While in Spain last year I visited the Fundación Joan Miró, where an impressive collection of the artist’s works are permanently installed. Therefore, I was particularly interested to see what the Museum of Modern Art has assembled for its exhibition (November 2, 2008-January 12, 2009), “Joan Miró: Painting and Anti Painting 1927-1937.” As it turns out, there is an entirely different approach culled from different sources. The MoMA show stresses the period in the artist’s life when he was trying to fulfill his provocative 1927 statement, “I want to assassinate painting.”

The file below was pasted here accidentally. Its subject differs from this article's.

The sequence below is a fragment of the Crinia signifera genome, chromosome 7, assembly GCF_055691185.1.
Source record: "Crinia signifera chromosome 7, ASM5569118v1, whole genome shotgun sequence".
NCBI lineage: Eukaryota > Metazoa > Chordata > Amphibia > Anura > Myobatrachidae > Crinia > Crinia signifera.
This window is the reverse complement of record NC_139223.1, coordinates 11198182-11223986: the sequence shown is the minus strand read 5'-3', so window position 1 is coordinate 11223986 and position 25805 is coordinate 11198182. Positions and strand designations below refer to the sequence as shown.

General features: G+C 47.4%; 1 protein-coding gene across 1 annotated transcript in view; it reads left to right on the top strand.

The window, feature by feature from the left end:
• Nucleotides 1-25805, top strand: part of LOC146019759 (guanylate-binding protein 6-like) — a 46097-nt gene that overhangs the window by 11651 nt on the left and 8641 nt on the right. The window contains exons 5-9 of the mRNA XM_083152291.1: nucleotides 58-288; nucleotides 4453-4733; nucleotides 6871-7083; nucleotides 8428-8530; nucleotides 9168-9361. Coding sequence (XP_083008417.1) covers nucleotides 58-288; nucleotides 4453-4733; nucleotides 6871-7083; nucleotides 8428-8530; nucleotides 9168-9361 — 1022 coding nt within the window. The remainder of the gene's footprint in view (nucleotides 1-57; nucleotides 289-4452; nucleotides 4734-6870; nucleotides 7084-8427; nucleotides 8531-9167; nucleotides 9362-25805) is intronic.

Miró’s imagination and his astute sense of color are reflected in his many collages using various materials. I am still partial to some of his large expressive paintings, but this show is rich in works of various sizes and combinations carrying out the artist’s intention of attempting to revolutionize painting as he knew it at the time. The exhibition includes some 90 of the artist’s works, including paintings, collages, drawings and various objects. There is an abundance of accompanying explanation that enables us to follow the artist’s intent and achievements.

The selections are not only indicative of Miró at this stage of this life and career but of the turbulent times that inspired some of his artistic vision. At MoMA, 11 Wetst 53rd Street. Phone: 212-708-9400.

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